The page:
Environment of severe storm formations over West Africa on the 26‐28 June 2018

Osei, Marian Amoakowaah ORCID:; Aryee, Jeffrey N.A.; Agyekum, Jacob; Ashong, Jesse; Ansah, Samuel Owusu; Ahiataku, Maureen Abla; Baffour‐Ata, Frank; Amekudzi, Leonard K.; Atiah, Winifred Ayinpogbilla; Padi, Michael; Ameho, Johnson; Yahaya, Bashiru; Portuphy, Joseph; Lamptey, Benjamin. 2023 Environment of severe storm formations over West Africa on the 26‐28 June 2018. Meteorological Applications, 30 (1), e2109. 20, pp.

Before downloading, please read NORA policies.
N535347JA.pdf - Published Version
Available under License Creative Commons Attribution Non-commercial No Derivatives 4.0.

Download (9MB) | Preview


Understanding the environmental evolution of mesoscale convective systems (MCSs) is critical for forecasting weather in West Africa. This study investigated the thermodynamic and synoptic environments of MCSs over West Africa on 26 (storm 1) and 28 (storm 2) June 2018. Primary datasets used to assess the diurnal evolution of the storms were obtained from ERA5. The results showed a trapped gravity wave, enhanced by a well-established African Easterly Jet and monsoon trough, was responsible for the initiation of storm 1. Both storms also initiated in the presence of several moist lower (925–850 hPa) to mid-tropospheric (600 hPa) cyclonic and anticyclonic vortices, controlling inland moisture advection. The lower troposphere was moistened through moisture advection by the West African westerly jet for storm 1 and the nocturnal low-level jet prior to initiation for storm 2. For both storms, the evolution of outgoing longwave radiation showed a consistent atmosphere of deep afternoon convection. Boundary layer height increased significantly during storm evolution to support the increasing ascent of warm air. Vegetation cover differences may have also likely aided the evolution of storm 2. The passage of gravity waves from decaying storms can aid forecasters to nowcast likely regions of afternoon convection with high accuracy. Under the GCRF African Science for Weather Information and Forecasting Techniques (SWIFT), these findings are crucial in fulfilling the project's aims of improving weather forecasting capability and communication over West Africa.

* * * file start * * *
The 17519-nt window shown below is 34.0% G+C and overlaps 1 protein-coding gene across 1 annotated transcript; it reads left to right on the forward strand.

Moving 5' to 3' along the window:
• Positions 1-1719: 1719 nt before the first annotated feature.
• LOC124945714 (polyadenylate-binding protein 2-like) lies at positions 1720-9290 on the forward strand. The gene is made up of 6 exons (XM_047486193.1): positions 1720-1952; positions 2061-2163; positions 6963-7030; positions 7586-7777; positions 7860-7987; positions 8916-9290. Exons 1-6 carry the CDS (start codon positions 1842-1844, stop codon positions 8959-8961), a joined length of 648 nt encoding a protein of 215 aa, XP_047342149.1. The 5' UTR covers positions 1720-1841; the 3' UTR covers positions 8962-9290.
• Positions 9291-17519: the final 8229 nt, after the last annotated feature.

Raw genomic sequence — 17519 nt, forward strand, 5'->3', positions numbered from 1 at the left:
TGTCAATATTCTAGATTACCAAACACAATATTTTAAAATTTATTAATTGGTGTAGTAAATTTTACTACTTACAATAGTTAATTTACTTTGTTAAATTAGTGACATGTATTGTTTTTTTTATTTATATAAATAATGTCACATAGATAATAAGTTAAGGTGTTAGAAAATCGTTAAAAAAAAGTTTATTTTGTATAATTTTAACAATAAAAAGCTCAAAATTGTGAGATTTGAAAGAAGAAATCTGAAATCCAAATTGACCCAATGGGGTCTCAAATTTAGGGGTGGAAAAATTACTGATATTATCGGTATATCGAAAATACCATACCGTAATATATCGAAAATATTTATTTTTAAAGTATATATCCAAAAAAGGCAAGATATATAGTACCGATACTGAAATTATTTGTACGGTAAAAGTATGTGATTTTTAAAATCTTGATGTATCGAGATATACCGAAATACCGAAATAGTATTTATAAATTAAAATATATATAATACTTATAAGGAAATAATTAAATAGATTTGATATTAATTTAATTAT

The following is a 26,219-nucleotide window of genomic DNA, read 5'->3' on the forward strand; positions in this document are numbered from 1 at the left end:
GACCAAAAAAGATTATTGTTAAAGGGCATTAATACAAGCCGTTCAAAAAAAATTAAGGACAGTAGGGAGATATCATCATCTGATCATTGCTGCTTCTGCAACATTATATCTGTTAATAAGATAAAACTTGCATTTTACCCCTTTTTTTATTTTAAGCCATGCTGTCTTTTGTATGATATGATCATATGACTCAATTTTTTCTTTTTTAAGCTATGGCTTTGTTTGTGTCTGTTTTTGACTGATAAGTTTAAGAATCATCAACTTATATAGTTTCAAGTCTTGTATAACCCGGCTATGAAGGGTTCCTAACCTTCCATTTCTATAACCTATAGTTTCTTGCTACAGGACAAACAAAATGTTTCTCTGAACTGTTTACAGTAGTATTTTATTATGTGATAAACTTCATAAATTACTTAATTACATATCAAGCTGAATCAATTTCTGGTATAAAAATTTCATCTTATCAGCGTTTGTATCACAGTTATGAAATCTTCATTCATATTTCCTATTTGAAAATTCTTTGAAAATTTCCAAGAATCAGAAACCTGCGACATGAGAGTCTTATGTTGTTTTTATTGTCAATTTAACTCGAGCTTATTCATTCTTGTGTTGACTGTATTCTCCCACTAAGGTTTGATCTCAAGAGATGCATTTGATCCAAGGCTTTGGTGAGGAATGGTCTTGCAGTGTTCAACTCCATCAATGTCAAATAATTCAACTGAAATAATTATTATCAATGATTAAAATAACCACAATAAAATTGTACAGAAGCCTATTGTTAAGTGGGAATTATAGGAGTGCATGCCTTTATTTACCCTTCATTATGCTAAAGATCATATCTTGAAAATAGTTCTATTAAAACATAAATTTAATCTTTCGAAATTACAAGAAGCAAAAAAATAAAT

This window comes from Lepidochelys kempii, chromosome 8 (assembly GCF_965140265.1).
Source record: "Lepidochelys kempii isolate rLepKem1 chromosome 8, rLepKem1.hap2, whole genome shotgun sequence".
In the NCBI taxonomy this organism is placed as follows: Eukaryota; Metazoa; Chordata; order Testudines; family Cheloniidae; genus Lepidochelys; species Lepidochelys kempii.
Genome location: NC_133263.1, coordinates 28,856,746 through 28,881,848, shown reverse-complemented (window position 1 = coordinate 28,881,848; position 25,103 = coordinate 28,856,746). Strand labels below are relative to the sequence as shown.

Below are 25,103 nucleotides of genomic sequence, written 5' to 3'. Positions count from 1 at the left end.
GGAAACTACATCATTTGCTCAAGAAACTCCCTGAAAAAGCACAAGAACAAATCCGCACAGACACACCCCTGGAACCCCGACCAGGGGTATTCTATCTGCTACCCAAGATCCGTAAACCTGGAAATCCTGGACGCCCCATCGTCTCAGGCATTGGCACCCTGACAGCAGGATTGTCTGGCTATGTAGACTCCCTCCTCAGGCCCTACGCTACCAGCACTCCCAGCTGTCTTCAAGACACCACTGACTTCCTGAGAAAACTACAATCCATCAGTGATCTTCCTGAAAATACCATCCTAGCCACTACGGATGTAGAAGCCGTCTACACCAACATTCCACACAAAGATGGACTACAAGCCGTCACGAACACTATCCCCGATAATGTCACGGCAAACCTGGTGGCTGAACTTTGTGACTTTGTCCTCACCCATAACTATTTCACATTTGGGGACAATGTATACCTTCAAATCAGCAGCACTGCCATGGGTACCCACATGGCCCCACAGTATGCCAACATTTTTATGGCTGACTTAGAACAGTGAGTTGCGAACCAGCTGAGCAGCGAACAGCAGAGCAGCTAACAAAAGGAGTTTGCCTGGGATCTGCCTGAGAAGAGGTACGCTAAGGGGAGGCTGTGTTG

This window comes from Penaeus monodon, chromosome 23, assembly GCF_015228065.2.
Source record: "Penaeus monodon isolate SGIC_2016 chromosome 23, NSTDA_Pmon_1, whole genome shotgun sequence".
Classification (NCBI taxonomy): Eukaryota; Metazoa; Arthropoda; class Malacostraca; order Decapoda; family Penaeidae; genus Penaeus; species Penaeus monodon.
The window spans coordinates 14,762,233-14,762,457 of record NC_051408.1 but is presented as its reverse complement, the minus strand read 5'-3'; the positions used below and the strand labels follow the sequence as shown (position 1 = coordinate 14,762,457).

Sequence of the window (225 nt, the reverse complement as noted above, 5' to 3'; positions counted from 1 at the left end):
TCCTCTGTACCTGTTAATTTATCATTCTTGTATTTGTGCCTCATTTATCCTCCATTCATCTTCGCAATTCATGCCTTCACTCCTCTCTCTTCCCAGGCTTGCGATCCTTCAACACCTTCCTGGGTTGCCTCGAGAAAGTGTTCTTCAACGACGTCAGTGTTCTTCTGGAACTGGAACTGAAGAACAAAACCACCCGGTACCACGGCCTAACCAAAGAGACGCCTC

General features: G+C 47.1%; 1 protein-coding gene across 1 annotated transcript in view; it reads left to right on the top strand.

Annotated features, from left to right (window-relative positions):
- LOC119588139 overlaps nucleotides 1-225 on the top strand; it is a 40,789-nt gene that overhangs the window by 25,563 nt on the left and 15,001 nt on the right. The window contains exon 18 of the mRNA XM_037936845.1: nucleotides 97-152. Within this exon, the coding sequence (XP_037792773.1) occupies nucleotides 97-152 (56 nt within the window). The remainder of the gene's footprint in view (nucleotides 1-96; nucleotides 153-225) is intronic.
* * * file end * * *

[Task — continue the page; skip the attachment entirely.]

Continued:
Item Type: Publication - Article
Digital Object Identifier (DOI):
UKCEH and CEH Sections/Science Areas: UKCEH Fellows
ISSN: 1350-4827
Additional Information. Not used in RCUK Gateway to Research.: Open access paper - full text available via Official URL link.
Additional Keywords: atmospheric convection, boundary layer dynamics, GCRF African SWIFT, gravity waves, mesoscale convective systems
NORA Subject Terms: Meteorology and Climatology
Related URLs:
Date made live: 02 Nov 2023 11:42 +0 (UTC)

Actions (login required)

View Item View Item

Document Downloads

Downloads for past 30 days

Downloads per month over past year

More statistics for this item...